The project took into consideration the characteristics of the Mediterranean climate, with its hot summers, mild winters and cold wind (bura). Like many islands in the Adriatic, Vis is covered with a wide variety of plants and convenient for the cultivation of olives and grapes.

Architectural approach

The 200 square meter home was designed on a 7.000 square meter lot. The architectural concept relies on the heritage of the island of Vis and the entire Mediterranean. The design is bio-climatic, with regard to the characteristics of the location – an area without infrastructure and a hardly accessible site on a steep slope.

Because of the steep slope, overgrown by lush Mediterranean greenery, the first step was to clear up the site and make a gravel road just to make it possible for vehicles to approachable it. It took almost three months for this action to be completed.

The steepness of the terrain made it unusable, but the problem was solved by building “suhozid”, a type of wall without mortar for supporting terraced land, which had been used on the island of Vis since the 4th century BC. Doing this enabled formation of flat zones, which may be used as agricultural land or architectural functioning zones.

Those areas are meant to serve for the olive plantation, which will also passively cool the house. The deep shade will create colder air, that will rise upwards the house and cool it.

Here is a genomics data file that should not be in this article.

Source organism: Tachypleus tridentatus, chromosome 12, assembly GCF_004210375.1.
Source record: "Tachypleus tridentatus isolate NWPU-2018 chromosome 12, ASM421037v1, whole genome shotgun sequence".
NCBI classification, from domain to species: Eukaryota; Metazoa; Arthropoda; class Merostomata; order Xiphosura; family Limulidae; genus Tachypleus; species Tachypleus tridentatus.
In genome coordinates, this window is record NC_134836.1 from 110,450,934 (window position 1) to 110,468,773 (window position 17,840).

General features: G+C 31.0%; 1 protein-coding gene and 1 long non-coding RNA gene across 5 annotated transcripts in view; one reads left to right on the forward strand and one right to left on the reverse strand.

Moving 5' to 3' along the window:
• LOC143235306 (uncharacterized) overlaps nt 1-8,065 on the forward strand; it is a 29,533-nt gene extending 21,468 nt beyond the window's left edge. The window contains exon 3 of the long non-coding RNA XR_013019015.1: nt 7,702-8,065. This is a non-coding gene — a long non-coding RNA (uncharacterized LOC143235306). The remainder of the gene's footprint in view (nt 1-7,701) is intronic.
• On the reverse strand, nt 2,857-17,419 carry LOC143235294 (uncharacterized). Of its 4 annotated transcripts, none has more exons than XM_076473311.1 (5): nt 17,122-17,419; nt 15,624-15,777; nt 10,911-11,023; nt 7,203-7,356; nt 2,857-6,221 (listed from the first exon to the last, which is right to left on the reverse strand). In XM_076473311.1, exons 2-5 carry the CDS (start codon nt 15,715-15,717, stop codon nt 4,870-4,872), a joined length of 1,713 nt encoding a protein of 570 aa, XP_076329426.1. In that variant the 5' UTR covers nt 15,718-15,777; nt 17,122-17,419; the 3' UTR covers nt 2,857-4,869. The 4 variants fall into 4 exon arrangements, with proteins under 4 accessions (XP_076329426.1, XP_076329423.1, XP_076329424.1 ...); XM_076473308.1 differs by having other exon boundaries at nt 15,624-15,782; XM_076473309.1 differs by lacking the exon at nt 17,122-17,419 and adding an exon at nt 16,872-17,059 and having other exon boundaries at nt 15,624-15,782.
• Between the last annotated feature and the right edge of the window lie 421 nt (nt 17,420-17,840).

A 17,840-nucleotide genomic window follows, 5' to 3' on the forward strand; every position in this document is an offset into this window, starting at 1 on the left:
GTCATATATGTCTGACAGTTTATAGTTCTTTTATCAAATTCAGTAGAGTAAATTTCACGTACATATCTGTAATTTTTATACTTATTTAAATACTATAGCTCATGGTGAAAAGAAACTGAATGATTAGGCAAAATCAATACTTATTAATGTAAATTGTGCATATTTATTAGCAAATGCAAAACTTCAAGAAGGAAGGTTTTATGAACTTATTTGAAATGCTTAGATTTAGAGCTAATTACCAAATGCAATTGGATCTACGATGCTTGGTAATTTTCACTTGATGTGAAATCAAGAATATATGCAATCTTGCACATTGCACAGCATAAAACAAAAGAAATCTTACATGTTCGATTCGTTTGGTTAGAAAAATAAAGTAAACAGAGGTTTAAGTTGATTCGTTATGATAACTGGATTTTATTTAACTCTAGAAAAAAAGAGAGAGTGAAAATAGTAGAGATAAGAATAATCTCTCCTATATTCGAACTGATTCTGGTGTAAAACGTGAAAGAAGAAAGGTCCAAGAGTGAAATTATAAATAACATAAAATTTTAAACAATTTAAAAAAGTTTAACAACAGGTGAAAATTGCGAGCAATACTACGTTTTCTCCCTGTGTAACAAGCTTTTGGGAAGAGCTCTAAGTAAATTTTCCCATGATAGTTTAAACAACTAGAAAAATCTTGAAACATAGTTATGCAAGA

The leisure areas have a green roof and only certain parts of the house are above terrain level. The minimalist design is created by the primary needs – sleeping area, food preparations,leisure and work.

The design that emerges from such conditions is unobtrusive, subtle, creates a symbiosis with the new/old stone-wall topography.

In order to make the design bio-climatic, a research was made by consulting sustainability experts and by studying simple traditional construction technologies typical to the Mediterranean. Although  hi-tech architecture had forgotten and abandoned them, they completely satisfy the needs of the modern man.

Davor Mateković and his studio

Davor Mateković is a Croatian architect born in Zagreb, Croatia. He is the founder and principal architect of Proarh studio. He graduated in Architecture from the Faculty of Architecture, University of Zagreb.

Proarh is an architectural office founded in 1992 with its headquarters in Zagreb. Under the managment of Mateković the firm has evolved into a multidisciplinary workshop, creating different projects of various functions, typologies, as well as programmatic and spatial dimensions. Architecture is approached as a diversely complex topic.

Proarh’s innovativity, creativity, as well as dedicated work and acquired experience through relentless market conditions, have created a great number of successful projects. It’s signature architectural work and progressive auteur ideas have been recognised outside of the local architectural scene. Proarh’s works have been nominated and awarded with a wide variety of international architectural prizes, presented in many exhibitions and published in renowned domestic and international profession related publications.